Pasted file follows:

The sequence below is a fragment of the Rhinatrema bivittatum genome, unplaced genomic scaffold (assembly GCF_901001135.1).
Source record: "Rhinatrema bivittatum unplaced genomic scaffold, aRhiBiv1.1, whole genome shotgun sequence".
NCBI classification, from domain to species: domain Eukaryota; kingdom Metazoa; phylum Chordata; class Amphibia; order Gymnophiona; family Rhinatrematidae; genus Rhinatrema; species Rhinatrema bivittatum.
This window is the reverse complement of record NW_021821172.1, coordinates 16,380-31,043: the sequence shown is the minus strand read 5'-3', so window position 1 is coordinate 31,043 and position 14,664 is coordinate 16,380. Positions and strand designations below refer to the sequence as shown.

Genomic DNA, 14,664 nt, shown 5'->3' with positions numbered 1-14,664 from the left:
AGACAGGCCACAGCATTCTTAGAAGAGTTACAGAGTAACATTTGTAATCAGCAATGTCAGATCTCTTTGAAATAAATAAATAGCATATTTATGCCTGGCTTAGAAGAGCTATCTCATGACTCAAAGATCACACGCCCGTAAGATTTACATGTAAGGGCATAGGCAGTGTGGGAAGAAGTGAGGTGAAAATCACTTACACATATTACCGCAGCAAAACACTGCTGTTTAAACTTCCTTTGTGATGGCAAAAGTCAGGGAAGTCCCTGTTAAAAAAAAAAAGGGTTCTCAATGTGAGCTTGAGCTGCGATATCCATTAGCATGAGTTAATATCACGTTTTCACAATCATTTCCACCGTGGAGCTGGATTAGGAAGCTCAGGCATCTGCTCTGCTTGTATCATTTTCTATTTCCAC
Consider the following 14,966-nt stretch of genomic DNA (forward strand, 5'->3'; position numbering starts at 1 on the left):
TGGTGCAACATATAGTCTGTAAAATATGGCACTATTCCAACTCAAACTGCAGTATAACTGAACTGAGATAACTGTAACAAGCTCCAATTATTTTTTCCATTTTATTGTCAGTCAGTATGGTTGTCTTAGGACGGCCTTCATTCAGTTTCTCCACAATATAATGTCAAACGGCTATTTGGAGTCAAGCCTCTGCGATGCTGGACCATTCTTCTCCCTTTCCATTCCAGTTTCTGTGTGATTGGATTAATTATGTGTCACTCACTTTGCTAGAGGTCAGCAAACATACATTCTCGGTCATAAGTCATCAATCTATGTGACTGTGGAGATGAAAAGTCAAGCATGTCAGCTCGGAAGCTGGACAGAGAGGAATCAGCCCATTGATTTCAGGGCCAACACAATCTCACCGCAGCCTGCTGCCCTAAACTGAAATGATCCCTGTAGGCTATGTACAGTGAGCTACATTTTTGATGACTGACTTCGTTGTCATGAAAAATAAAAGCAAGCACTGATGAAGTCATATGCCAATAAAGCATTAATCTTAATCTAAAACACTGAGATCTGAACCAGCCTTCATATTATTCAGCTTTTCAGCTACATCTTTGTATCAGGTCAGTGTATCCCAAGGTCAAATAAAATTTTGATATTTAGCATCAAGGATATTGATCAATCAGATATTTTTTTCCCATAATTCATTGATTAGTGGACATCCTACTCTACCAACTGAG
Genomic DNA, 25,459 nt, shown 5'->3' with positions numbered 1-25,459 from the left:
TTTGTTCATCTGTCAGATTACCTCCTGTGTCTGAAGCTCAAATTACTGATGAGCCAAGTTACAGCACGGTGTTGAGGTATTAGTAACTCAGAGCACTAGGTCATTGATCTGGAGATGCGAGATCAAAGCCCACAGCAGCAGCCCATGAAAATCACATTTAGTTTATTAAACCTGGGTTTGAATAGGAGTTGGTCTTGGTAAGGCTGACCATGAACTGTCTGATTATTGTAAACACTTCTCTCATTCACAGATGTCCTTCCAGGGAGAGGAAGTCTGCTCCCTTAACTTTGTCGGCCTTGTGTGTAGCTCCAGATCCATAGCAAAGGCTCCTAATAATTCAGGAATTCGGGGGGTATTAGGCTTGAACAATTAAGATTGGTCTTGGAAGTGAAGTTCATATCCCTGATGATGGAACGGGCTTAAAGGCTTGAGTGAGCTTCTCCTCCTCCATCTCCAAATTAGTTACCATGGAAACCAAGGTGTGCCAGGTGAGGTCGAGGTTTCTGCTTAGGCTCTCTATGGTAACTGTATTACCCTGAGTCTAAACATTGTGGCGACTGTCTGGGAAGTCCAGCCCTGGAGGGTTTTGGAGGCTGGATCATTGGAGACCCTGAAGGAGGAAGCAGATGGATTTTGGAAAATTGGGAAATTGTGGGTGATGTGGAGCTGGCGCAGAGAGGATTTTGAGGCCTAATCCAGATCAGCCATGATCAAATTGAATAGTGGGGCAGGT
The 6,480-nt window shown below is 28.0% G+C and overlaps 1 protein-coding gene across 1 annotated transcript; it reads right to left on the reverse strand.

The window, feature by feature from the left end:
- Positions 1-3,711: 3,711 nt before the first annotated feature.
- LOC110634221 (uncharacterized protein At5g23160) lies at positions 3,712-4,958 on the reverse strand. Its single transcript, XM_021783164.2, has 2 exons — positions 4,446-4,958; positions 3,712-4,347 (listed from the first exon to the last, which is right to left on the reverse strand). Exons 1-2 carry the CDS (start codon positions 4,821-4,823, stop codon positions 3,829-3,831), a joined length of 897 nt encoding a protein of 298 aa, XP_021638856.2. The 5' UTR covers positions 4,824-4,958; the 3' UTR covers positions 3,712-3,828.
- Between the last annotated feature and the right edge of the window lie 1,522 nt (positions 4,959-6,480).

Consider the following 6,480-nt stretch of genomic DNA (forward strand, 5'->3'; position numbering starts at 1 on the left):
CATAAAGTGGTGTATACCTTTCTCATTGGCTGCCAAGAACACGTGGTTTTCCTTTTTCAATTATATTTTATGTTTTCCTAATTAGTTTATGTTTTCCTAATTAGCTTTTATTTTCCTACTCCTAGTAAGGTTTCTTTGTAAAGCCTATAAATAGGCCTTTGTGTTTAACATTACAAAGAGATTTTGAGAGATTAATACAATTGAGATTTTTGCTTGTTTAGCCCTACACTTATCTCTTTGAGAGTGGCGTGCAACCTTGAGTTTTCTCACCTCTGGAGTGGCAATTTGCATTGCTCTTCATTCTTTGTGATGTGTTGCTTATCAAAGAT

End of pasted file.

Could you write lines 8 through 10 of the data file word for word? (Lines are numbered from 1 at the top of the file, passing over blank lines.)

TGGTGCAACATATAGTCTGTAAAATATGGCACTATTCCAACTCAAACTGCAGTATAACTGAACTGAGATAACTGTAACAAGCTCCAATTATTTTTTCCATTTTATTGTCAGTCAGTATGGTTGTCTTAGGACGGCCTTCATTCAGTTTCTCCACAATATAATGTCAAACGGCTATTTGGAGTCAAGCCTCTGCGATGCTGGACCATTCTTCTCCCTTTCCATTCCAGTTTCTGTGTGATTGGATTAATTATGTGTCACTCACTTTGCTAGAGGTCAGCAAACATACATTCTCGGTCATAAGTCATCAATCTATGTGACTGTGGAGATGAAAAGTCAAGCATGTCAGCTCGGAAGCTGGACAGAGAGGAATCAGCCCATTGATTTCAGGGCCAACACAATCTCACCGCAGCCTGCTGCCCTAAACTGAAATGATCCCTGTAGGCTATGTACAGTGAGCTACATTTTTGATGACTGACTTCGTTGTCATGAAAAATAAAAGCAAGCACTGATGAAGTCATATGCCAATAAAGCATTAATCTTAATCTAAAACACTGAGATCTGAACCAGCCTTCATATTATTCAGCTTTTCAGCTACATCTTTGTATCAGGTCAGTGTATCCCAAGGTCAAATAAAATTTTGATATTTAGCATCAAGGATATTGATCAATCAGATATTTTTTTCCCATAATTCATTGATTAGTGGACATCCTACTCTACCAACTGAG
Genomic DNA, 25,459 nt, shown 5'->3' with positions numbered 1-25,459 from the left:
TTTGTTCATCTGTCAGATTACCTCCTGTGTCTGAAGCTCAAATTACTGATGAGCCAAGTTACAGCACGGTGTTGAGGTATTAGTAACTCAGAGCACTAGGTCATTGATCTGGAGATGCGAGATCAAAGCCCACAGCAGCAGCCCATGAAAATCACATTTAGTTTATTAAACCTGGGTTTGAATAGGAGTTGGTCTTGGTAAGGCTGACCATGAACTGTCTGATTATTGTAAACACTTCTCTCATTCACAGATGTCCTTCCAGGGAGAGGAAGTCTGCTCCCTTAACTTTGTCGGCCTTGTGTGTAGCTCCAGATCCATAGCAAAGGCTCCTAATAATTCAGGAATTCGGGGGGTATTAGGCTTGAACAATTAAGATTGGTCTTGGAAGTGAAGTTCATATCCCTGATGATGGAACGGGCTTAAAGGCTTGAGTGAGCTTCTCCTCCTCCATCTCCAAATTAGTTACCATGGAAACCAAGGTGTGCCAGGTGAGGTCGAGGTTTCTGCTTAGGCTCTCTATGGTAACTGTATTACCCTGAGTCTAAACATTGTGGCGACTGTCTGGGAAGTCCAGCCCTGGAGGGTTTTGGAGGCTGGATCATTGGAGACCCTGAAGGAGGAAGCAGATGGATTTTGGAAAATTGGGAAATTGTGGGTGATGTGGAGCTGGCGCAGAGAGGATTTTGAGGCCTAATCCAGATCAGCCATGATCAAATTGAATAGTGGGGCAGGT